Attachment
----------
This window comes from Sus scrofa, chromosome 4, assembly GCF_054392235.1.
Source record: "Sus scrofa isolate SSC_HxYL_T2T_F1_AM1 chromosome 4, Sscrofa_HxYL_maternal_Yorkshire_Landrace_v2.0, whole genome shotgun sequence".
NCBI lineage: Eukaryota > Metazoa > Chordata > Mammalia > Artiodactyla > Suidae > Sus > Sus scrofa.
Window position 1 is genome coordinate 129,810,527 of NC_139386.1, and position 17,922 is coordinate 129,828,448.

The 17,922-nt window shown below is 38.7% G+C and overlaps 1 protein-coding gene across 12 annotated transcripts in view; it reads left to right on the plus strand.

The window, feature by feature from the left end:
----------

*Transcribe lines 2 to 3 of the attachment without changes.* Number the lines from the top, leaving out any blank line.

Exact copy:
Source record: "Sus scrofa isolate SSC_HxYL_T2T_F1_AM1 chromosome 4, Sscrofa_HxYL_maternal_Yorkshire_Landrace_v2.0, whole genome shotgun sequence".
NCBI lineage: Eukaryota > Metazoa > Chordata > Mammalia > Artiodactyla > Suidae > Sus > Sus scrofa.